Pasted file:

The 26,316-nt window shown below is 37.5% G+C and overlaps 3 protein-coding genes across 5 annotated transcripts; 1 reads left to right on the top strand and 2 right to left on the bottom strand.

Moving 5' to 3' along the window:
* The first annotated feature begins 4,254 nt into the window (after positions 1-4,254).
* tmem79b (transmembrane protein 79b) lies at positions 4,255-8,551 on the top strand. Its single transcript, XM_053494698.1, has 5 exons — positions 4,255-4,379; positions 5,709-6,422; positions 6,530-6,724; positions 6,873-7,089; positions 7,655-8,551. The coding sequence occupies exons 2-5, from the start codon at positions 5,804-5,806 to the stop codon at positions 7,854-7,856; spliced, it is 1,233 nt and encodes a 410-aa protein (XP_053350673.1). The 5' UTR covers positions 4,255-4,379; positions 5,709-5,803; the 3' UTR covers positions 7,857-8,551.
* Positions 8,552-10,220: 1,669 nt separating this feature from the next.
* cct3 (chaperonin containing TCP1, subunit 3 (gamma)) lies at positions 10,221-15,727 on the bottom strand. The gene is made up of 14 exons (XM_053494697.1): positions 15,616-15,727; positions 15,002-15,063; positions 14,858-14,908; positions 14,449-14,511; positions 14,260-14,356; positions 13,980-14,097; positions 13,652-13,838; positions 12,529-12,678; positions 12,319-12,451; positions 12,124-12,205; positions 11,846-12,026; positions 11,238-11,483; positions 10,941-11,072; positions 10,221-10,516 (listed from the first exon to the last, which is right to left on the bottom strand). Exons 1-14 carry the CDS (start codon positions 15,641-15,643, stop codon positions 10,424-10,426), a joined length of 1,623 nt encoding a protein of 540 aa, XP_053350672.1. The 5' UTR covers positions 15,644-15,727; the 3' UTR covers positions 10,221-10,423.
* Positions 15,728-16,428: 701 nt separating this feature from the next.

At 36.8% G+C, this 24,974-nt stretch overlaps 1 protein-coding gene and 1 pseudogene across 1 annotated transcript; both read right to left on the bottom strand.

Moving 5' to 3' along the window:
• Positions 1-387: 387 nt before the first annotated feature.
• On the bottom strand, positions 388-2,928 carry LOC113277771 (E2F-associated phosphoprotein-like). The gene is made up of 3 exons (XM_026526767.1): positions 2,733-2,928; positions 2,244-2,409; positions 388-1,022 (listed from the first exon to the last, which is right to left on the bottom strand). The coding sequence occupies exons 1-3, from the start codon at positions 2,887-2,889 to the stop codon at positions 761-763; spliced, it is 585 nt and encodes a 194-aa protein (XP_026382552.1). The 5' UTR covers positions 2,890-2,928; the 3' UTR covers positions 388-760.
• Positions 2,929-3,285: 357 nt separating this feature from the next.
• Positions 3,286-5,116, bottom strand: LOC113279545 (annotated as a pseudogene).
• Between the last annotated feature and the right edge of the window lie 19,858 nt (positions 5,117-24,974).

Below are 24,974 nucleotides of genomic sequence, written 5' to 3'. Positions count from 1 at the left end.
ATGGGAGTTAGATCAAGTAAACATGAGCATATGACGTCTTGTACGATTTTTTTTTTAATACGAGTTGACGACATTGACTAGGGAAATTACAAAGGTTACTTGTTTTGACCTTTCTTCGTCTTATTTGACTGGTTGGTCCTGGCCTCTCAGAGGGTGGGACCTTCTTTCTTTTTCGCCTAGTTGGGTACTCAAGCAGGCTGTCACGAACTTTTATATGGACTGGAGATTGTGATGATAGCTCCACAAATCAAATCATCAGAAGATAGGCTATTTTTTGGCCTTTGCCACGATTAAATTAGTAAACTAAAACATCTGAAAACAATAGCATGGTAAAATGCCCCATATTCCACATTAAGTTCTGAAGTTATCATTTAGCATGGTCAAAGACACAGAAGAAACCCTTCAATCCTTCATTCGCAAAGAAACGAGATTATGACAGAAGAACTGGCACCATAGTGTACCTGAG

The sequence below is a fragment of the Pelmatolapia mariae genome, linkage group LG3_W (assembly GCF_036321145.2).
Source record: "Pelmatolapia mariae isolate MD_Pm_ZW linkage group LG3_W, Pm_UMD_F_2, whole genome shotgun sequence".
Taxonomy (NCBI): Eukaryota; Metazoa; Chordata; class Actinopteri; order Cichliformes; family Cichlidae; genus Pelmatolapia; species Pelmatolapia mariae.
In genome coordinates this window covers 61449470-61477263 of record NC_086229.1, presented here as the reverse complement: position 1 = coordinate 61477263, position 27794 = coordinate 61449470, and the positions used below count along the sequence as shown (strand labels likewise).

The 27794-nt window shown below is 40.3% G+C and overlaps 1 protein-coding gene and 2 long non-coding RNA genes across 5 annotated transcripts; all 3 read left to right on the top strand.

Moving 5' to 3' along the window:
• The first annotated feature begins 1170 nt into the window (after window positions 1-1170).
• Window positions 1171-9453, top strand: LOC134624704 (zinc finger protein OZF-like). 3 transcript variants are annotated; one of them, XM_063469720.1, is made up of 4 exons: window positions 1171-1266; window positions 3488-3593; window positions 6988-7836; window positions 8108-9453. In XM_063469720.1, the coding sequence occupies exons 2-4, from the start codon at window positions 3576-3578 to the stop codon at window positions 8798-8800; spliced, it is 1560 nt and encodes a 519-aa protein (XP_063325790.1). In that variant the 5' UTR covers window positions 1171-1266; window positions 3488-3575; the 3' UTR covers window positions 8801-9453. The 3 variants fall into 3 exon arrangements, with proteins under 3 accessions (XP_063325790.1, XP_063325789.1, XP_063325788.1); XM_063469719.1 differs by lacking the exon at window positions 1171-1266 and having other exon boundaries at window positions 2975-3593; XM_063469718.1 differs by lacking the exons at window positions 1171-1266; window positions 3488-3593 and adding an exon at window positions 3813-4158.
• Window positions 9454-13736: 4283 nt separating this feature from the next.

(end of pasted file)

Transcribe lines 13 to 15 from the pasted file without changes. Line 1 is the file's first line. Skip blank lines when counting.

• Positions 3,286-5,116, bottom strand: LOC113279545 (annotated as a pseudogene).
• Between the last annotated feature and the right edge of the window lie 19,858 nt (positions 5,117-24,974).

Below are 24,974 nucleotides of genomic sequence, written 5' to 3'. Positions count from 1 at the left end.